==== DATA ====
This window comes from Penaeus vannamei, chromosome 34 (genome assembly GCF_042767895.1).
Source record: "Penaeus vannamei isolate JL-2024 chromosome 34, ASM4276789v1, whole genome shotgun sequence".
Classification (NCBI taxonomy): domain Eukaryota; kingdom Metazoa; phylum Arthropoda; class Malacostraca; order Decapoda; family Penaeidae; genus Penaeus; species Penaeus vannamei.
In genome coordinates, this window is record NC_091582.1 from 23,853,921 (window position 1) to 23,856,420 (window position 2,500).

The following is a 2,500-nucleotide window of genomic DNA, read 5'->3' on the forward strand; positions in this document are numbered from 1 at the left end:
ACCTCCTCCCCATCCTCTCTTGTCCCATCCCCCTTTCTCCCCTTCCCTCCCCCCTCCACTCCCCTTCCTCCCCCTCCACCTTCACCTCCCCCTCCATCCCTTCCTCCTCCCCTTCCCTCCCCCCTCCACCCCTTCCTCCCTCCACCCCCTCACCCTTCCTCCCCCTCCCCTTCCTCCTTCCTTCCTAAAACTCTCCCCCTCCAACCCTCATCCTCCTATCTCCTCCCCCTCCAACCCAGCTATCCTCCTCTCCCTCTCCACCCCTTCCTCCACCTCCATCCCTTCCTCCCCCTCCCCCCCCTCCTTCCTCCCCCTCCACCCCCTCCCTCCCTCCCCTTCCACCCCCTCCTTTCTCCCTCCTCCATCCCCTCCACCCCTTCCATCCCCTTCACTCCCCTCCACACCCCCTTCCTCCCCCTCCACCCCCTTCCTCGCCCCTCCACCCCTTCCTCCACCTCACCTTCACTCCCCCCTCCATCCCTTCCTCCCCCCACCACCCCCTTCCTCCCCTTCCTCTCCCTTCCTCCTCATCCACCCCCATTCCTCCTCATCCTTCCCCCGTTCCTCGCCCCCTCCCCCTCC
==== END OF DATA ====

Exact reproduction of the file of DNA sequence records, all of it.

This window comes from Penaeus vannamei, chromosome 34 (genome assembly GCF_042767895.1).
Source record: "Penaeus vannamei isolate JL-2024 chromosome 34, ASM4276789v1, whole genome shotgun sequence".
Classification (NCBI taxonomy): domain Eukaryota; kingdom Metazoa; phylum Arthropoda; class Malacostraca; order Decapoda; family Penaeidae; genus Penaeus; species Penaeus vannamei.
In genome coordinates, this window is record NC_091582.1 from 23,853,921 (window position 1) to 23,856,420 (window position 2,500).

The following is a 2,500-nucleotide window of genomic DNA, read 5'->3' on the forward strand; positions in this document are numbered from 1 at the left end:
ACCTCCTCCCCATCCTCTCTTGTCCCATCCCCCTTTCTCCCCTTCCCTCCCCCCTCCACTCCCCTTCCTCCCCCTCCACCTTCACCTCCCCCTCCATCCCTTCCTCCTCCCCTTCCCTCCCCCCTCCACCCCTTCCTCCCTCCACCCCCTCACCCTTCCTCCCCCTCCCCTTCCTCCTTCCTTCCTAAAACTCTCCCCCTCCAACCCTCATCCTCCTATCTCCTCCCCCTCCAACCCAGCTATCCTCCTCTCCCTCTCCACCCCTTCCTCCACCTCCATCCCTTCCTCCCCCTCCCCCCCCTCCTTCCTCCCCCTCCACCCCCTCCCTCCCTCCCCTTCCACCCCCTCCTTTCTCCCTCCTCCATCCCCTCCACCCCTTCCATCCCCTTCACTCCCCTCCACACCCCCTTCCTCCCCCTCCACCCCCTTCCTCGCCCCTCCACCCCTTCCTCCACCTCACCTTCACTCCCCCCTCCATCCCTTCCTCCCCCCACCACCCCCTTCCTCCCCTTCCTCTCCCTTCCTCCTCATCCACCCCCATTCCTCCTCATCCTTCCCCCGTTCCTCGCCCCCTCCCCCTCC